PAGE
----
# Star - Delta Transformation Explained With Tips On How To Recall The Formulas

### Content Summary

• The star and delta transformation involves converting from star to delta or delta to star and we do this when our resistors are not connected in parallel or series.
• The delta can be structured in two ways as having a triangle shape or pie shape.
• The star has a wye or T shape.

## Why and how do we do star to delta or delta to star transformation

The star and delta transformation involves converting from star to delta or delta to star and we do this when our resistors are not connected in parallel or series.

This technique is quite useful but most time student do forget the formula to be used quickly but, in this section I will give you a visual tip to never forget this so let’s start.

The way delta and star are connected is illustrated below with a comparison with that of series and parallel connection of resistors. The delta can be structured in two ways as having a triangle shape or pie shape while the star has a wye or T shape so make sure to note that.

Small nugget

The star is sometimes referred to as wye while delta is referred to as pi.

## The transformation or conversion from delta to star

While we will be solving circuits, sometimes we would encounter resistors connected in a form that’s not easier to work with except that we transform it to another form and then solve, so that’s why we perform this conversion. So to convert delta to star, it is done as follows, though the formula is stated as -

## The formula for delta to star conversion ## How to remember the formula for delta to star conversion

So let’s recall this formula by starting with R1.

Looking at R1, we can see that the node at the top of R1 has two resistors from the delta network, connected or tied to it. So in that case, we say that there are 2 legs affecting R1 which are Ra and Rb. Then, since the delta is our source of conversion and also are connected in series (remember in series connected resistors, the values are added and the same current flows through them) therefore, we sum up (Ra + Rb + Rc) and then divide it by our first result which is Ra and Rb (remember we need to multiply Ra and Rb since they are affecting R1).

Thus the transformation yields R1 = (RaRb) / (Ra + Rb + Rc).

Doing same for R2, we get R2 = (RaRc) / (Ra + Rb + Rc) and for R3 what will it be by doing it yourself without looking at the answer. If you got the answer right, that’s good and in essence you can see, it's only the leg tied to our resistor in focus that matters since the bottom part (Ra + Rb + Rc) is same for R1, R2 and R3. ## The transformation or conversion from star to delta

Firstly, in this transformation, we are to find Ra, Rb and Rc as oppose to the last section where we are to find R1, R2 and R3. The formula is stated as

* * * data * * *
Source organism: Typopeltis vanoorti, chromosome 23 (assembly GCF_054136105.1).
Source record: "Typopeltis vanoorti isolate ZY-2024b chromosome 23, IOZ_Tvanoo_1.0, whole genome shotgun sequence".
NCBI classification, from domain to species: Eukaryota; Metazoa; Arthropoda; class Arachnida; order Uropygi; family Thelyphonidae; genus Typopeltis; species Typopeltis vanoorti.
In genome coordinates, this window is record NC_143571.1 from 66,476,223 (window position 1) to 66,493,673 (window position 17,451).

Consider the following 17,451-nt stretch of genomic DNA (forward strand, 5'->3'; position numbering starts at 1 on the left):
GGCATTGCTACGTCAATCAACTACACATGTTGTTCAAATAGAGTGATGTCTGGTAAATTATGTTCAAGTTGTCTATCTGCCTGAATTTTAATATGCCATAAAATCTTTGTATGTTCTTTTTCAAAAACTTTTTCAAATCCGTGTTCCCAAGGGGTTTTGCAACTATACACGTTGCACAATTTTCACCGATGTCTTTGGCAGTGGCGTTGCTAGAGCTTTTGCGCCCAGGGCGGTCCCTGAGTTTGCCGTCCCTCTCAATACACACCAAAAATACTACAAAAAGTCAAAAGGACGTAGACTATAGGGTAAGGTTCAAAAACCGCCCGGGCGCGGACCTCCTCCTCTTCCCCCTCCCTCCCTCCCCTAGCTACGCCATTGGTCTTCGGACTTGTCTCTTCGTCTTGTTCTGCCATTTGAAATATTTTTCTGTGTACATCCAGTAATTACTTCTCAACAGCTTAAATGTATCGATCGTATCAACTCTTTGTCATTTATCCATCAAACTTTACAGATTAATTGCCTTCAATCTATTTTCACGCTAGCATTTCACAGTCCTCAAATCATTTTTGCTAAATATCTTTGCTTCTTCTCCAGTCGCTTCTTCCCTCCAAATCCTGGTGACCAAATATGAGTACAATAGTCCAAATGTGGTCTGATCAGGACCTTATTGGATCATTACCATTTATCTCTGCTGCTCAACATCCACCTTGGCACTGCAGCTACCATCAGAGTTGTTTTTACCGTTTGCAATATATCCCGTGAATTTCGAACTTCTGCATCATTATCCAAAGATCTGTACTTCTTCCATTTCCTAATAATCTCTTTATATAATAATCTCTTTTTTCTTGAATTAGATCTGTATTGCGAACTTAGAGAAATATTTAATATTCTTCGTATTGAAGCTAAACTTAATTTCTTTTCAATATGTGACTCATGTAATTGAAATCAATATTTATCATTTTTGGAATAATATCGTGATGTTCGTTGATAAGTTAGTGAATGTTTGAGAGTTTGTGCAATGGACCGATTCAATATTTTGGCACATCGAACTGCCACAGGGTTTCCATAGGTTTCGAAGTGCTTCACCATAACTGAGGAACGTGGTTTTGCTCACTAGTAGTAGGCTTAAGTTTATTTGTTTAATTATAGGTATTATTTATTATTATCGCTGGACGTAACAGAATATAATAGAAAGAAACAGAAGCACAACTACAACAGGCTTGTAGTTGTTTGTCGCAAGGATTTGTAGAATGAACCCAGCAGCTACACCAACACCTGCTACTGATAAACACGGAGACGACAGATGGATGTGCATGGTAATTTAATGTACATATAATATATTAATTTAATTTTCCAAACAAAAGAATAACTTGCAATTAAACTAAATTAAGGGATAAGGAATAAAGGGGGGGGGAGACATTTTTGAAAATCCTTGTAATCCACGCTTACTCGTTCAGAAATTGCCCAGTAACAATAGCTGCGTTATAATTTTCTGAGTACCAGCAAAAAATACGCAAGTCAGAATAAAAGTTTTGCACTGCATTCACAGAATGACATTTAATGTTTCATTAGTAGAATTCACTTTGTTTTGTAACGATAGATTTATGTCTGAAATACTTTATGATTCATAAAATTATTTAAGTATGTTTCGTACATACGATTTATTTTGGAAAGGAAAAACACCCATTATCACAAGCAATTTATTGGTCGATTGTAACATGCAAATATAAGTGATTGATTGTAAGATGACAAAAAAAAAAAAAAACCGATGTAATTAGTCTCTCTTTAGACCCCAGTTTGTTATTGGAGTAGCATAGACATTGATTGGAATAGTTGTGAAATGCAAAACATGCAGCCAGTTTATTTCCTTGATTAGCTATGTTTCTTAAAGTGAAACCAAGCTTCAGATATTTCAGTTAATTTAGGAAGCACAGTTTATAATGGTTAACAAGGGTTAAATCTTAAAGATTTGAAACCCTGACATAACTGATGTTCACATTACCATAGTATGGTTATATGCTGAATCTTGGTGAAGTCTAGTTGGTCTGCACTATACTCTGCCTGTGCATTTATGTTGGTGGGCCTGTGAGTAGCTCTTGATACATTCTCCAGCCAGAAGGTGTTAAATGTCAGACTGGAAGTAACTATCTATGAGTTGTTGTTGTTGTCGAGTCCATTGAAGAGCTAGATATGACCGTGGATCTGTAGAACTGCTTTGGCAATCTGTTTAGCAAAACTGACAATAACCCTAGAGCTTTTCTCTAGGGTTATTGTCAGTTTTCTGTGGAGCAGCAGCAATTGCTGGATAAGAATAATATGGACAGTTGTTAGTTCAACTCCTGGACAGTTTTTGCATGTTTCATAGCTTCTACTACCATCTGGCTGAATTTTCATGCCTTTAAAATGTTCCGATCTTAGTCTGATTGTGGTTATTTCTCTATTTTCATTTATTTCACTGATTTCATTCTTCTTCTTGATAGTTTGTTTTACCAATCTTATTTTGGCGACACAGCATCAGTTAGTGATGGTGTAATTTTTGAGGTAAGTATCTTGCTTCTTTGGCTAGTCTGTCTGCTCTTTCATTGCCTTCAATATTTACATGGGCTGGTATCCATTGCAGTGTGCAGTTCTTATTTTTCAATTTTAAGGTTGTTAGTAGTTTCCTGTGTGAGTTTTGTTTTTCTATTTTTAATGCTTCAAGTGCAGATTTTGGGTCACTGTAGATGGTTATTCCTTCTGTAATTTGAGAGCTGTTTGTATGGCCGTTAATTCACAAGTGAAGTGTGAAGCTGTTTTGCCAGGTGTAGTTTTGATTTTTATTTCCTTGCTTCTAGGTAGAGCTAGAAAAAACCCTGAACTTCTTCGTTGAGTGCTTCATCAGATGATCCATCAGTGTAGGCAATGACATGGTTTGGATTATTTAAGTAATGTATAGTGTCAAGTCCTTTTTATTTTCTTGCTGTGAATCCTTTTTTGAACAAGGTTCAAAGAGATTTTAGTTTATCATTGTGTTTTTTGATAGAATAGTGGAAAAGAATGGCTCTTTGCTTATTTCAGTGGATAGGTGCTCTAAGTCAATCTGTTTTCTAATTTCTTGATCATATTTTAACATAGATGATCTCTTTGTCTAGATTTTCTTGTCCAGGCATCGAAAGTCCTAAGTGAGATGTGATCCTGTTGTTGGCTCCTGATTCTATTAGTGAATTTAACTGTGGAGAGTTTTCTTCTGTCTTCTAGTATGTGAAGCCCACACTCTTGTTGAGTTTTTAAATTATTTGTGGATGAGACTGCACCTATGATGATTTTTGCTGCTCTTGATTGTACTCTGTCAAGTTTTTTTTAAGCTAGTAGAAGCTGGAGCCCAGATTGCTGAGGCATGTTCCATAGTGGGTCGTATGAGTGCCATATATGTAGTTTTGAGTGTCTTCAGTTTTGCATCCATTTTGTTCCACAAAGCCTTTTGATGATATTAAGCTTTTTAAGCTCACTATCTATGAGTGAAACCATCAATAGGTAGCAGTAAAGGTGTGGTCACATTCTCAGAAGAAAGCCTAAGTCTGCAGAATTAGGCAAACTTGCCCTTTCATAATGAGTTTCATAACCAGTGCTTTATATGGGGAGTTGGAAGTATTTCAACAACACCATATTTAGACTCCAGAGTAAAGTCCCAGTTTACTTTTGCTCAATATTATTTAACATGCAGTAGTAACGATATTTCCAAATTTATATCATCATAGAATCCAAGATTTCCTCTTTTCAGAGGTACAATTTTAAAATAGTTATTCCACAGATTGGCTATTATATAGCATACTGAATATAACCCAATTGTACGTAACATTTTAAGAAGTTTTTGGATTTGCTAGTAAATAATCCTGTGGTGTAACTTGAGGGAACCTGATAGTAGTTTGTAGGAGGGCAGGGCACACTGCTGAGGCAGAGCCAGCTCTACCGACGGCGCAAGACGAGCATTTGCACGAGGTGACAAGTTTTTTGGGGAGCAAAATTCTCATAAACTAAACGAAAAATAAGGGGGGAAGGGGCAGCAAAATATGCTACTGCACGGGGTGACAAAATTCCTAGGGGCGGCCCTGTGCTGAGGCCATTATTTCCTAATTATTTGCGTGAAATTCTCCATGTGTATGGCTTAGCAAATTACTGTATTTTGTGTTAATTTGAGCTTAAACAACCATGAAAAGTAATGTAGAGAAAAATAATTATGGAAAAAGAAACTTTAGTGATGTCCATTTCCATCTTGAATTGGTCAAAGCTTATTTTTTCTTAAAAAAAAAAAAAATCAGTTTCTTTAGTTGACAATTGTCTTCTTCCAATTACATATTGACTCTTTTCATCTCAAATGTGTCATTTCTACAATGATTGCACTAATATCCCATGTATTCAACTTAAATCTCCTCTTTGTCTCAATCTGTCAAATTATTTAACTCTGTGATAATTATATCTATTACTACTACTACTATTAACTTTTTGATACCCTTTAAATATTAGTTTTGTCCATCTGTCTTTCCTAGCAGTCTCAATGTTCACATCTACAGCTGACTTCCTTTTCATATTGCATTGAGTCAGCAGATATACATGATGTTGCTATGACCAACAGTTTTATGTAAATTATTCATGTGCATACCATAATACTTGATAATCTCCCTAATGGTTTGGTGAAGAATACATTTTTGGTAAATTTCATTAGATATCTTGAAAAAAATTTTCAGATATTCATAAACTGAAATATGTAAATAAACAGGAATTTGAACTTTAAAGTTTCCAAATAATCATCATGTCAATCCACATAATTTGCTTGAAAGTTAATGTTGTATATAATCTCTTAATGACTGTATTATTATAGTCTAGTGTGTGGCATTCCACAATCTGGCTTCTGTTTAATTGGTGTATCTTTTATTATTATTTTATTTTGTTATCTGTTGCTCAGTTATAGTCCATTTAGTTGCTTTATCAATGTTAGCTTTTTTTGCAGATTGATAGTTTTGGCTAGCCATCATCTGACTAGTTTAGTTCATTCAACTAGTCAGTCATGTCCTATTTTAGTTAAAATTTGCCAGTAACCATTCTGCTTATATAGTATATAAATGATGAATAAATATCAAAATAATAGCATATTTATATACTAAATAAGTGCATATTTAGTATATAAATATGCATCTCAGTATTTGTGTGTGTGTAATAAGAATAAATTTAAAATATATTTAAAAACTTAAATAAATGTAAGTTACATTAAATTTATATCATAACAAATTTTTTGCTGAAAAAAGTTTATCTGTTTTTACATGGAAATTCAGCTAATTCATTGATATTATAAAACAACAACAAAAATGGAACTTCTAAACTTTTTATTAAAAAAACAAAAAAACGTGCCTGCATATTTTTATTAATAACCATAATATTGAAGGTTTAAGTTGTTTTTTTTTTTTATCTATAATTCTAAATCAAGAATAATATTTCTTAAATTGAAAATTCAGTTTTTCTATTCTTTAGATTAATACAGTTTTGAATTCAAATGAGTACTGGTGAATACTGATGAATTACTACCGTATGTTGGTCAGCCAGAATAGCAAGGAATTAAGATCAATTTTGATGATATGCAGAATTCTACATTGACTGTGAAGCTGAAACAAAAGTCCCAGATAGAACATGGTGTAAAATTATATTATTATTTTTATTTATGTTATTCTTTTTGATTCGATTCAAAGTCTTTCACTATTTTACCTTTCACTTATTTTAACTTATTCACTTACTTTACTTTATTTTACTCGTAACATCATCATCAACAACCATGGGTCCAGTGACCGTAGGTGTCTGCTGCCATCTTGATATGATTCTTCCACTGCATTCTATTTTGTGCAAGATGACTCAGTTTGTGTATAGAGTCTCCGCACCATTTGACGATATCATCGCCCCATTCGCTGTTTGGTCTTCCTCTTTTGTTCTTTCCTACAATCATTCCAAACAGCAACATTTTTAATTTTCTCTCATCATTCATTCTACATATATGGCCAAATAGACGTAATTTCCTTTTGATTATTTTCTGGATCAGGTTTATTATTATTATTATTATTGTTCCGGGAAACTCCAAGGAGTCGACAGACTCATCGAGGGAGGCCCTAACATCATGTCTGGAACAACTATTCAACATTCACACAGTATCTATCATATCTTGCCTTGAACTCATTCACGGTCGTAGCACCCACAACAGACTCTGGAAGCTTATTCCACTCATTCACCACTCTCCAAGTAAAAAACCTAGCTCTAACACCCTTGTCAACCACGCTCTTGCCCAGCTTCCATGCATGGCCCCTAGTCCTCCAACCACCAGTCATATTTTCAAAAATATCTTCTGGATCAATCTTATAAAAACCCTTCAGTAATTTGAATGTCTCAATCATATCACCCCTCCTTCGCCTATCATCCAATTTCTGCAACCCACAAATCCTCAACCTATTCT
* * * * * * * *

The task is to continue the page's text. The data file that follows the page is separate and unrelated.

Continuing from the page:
Ra = (R1R2 + R2R3 + R3R1) / R3, Rb = (R1R2 + R2R3 + R3R1) / R2 and Rc = (R1R2 + R2R3 + R3R1) / R1

## The formula for star to delta conversion ## How to remember the formula for star to delta conversion

Now let’s recall the formula using our tip. First of all, you can see that Ra is affected by R1 and R2. And this R1 and R2 are also joined at a middle point to each other with R3 so in that case we can’t just apply same rule as the previous one we did for converting from delta to star. But what we need to do is, since R1 and R2 are tied to Ra and also R1 and R2 are connected at a node with R3 then we just multiply R1R2 and then add R2R3 and lastly add R3R1 which yields this. This step might look confusing a little bit but just go through it once more until you get the heck of it.

Tip

If you look at the previous two images, you will find where a pattern is shown - this can help in recalling the formula also.

Then after that we divide our first result which is (R1R2 + R2R3 + R3R1) by the leg opposite to our Ra which is R3 or we can say the leg not connected directly to Ra.

Likewise, Rb = (R1R2 + R2R3 + R3R1) / R2.

Note

Since the top side is equal for all case and only the bottom changes, recall the bottom as the leg opposite to the resistor we are looking for. And in this case Rb and the leg opposite is R2. Finally, let's try to recap all what we've just discussed by solving some examples.

## Example on delta to star conversion

Ex.1 convert the delta network below to it star equivalent. Firstly, we need to put the star network into the delta network and apply the corresponding formula ## Example on star to delta conversion

Ex.2 let’s convert the star network gotten from Ex.1 back to the delta equivalent. As always, we need to put the star network into the delta network and apply the corresponding formula Here comes the end on this section and now it's your turn to tell us if this article does help or there is any feedback you need to give. Cheers tooabstracter. 🎉 Thevenin's Theorem Explained With Solved Examples Series and parallel combination of resistors explained with how to identify them Electronics Circuit Components And Their Functions Explained What Is Voltage, Current, and Resistance In Simple Terms?